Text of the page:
So yes, while we still got inspirational talks (that as time went on moved more and more away from power points towards becoming a dialogue), that sense of creative energy was sustained in a way that elevated moods. The key was not to replicate the in-person experience but to embrace the new while keeping the spirit of the broader event.
The Show Must Go On: Inspiring and Connecting with Intention Through Theatre
Last year, one of my coping mechanisms was to become deeply engaged with the work of William Shakespeare. Like so many, my local Shakespeare theatre (one of many fantastic ones in the DC area) pivoted fairly quickly to a series of digital programs under the banner Shakespeare Everywhere.
One particular event that occurred weekly on Wednesday nights was the Shakespeare Hour, which centered on either a single play or a broader theme. While many topics were pre-determined, the company was able to pivot within the established format to create connection and relevance to what we were experiencing in the wider world.
On the surface these felt like a standard online presentation: two to three speakers, a moderator, and an online chat. The critical difference from many of the other events I attended was how clearly the Shakespeare Theatre Company defined and established the intention and purpose, and consequently showed, week after week, how important and connected their work was to their community and beyond.
Shakespeare Hour also embraced a casual, conversational tone, something I often found lacking in other digital programs.
No matter the topic, the moderators created an intimate conversation between the viewer and experts in the field. Each session ended with a Shakespeare reading—one that tightened the connection between the attendee and those who had been taking us on an hour-long intellectual journey.
At the start of this piece, I mentioned how many of the webinars we developed in 2020 were intended to convey that our work was relevant and essential. One way theatres have been successful in demonstrating relevancy is by building transparency into the purpose of their online content. When we step into a physical theatre, we often fail to see the puzzle pieces that put a production together. During the pandemic, as virtual theatre has become all the rage, some productions have seized the opportunity to show everyone who was involved with the event. This was the case with a live streaming of Romantics Anonymous by the company Wise Children at the Bristol Old Vic. Each production took a moment to acknowledge the people behind the theatre, a reminder that so much and so many lives go into the bringing of this art form to fruition. To show us, truly, at a time when we are isolated in our homes, what goes on behind the curtain. For public history, transparency is equally important. It reveals not only the work that goes into the production of our programs but also gives awareness and credit to all who are involved with its development.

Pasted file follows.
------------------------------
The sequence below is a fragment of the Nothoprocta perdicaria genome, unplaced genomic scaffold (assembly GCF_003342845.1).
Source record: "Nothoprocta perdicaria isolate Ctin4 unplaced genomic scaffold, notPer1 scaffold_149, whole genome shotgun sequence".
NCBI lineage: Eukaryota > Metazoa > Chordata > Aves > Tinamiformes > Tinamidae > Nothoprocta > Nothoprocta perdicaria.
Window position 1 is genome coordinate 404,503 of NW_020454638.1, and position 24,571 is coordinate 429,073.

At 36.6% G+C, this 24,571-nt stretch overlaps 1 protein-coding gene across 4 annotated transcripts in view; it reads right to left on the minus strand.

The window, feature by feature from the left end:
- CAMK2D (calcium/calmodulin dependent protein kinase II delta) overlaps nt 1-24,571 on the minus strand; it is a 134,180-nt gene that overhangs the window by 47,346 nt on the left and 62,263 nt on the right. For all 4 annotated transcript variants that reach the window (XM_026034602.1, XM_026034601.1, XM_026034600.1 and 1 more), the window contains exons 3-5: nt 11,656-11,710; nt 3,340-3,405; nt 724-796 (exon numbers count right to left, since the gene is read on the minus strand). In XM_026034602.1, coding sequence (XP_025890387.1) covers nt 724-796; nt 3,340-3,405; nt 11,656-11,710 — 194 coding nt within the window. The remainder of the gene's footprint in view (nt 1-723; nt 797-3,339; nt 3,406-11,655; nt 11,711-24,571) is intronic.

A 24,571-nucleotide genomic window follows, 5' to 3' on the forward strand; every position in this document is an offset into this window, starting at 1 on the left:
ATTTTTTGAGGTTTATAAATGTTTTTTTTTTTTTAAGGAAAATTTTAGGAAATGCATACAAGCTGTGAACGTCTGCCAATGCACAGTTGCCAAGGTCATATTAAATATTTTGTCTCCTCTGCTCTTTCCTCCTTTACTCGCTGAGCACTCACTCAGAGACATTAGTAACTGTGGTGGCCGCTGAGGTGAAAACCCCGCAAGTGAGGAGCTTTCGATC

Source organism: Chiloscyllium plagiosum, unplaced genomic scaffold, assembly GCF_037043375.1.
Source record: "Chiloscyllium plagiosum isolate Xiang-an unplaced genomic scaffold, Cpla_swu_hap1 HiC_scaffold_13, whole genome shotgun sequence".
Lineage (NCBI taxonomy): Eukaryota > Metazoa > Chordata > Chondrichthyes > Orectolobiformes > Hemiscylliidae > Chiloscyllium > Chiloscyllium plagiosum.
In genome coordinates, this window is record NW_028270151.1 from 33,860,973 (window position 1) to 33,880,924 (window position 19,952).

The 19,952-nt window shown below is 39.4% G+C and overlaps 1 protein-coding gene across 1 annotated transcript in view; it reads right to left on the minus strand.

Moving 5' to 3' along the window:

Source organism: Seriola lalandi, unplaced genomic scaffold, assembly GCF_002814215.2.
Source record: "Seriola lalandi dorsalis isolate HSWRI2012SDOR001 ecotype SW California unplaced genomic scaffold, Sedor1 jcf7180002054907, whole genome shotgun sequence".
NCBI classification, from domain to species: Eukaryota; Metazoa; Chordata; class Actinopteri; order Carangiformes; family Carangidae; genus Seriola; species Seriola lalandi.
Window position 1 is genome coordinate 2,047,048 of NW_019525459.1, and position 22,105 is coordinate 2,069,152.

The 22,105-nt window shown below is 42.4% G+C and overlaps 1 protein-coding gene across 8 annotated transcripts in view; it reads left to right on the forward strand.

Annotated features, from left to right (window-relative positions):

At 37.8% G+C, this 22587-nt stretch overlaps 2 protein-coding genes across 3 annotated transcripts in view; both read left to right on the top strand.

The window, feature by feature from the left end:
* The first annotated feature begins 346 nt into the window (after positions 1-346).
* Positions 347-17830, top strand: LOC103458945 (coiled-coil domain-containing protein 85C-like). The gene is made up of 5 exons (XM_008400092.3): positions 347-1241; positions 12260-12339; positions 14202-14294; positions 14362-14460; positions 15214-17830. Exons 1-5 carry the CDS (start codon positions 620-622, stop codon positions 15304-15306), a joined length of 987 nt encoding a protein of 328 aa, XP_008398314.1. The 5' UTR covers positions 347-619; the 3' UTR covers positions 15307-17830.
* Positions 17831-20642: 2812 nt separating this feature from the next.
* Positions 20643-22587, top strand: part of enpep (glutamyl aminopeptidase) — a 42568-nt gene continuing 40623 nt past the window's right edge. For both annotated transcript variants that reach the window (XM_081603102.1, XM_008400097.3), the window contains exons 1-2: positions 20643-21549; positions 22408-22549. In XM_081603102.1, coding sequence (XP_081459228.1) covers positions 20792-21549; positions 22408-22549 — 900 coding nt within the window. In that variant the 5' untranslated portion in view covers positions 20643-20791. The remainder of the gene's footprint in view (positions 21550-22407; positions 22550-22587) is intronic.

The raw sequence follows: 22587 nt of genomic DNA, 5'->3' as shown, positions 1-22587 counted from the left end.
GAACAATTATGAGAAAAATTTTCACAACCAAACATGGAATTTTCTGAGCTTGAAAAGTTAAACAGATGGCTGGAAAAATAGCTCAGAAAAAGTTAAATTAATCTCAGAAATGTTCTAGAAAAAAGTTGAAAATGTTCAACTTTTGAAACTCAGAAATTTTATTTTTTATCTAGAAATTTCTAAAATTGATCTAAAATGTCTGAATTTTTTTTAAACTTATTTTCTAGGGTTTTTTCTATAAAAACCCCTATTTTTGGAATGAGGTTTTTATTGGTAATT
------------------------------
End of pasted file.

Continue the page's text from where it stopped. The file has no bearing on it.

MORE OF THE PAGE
What is Your Purpose?
Back in April of 2020, during her presentation for Creative Mornings, Priya Parker emphasized the importance of an unwritten social contract between the audience and the program creator—that every person attending an event, virtual or in-person, comes with an expectation of what they are about to experience.
What she makes clear, however, is that it is up to us, as the content creators, to lay out the ground rules. We ought to let our audiences know what to expect up front, and then—even as we take risks with format, tone, and methodology—use this purpose as our touchstone for everything from the invitation/registration links to the collection of post-event feedback.
And so, as we head into what may well be another year of socially distant/online gatherings, I would like to take that one step further. As individuals who work in cultural and historical institutions and spaces, we need to make sure that we as creators are clear on what we want to accomplish from the beginning. To ask not what this program is about, but rather (paraphrasing Parker), why we are producing this content in the first place.
I recognize that there is a very real labor element that goes into some of these activities, not to mention a paucity of time to do the deep necessary thinking we need. However, I still advocate taking a few minutes as part of the planning process to clearly identify overarching goals for each event. Finding creative ways to build community and connection, with purpose and intention built in from the beginning, is essential to any programming we do going forward.
~Priya Chhaya is the Associate Director of Content at the National Trust for Historic Preservation.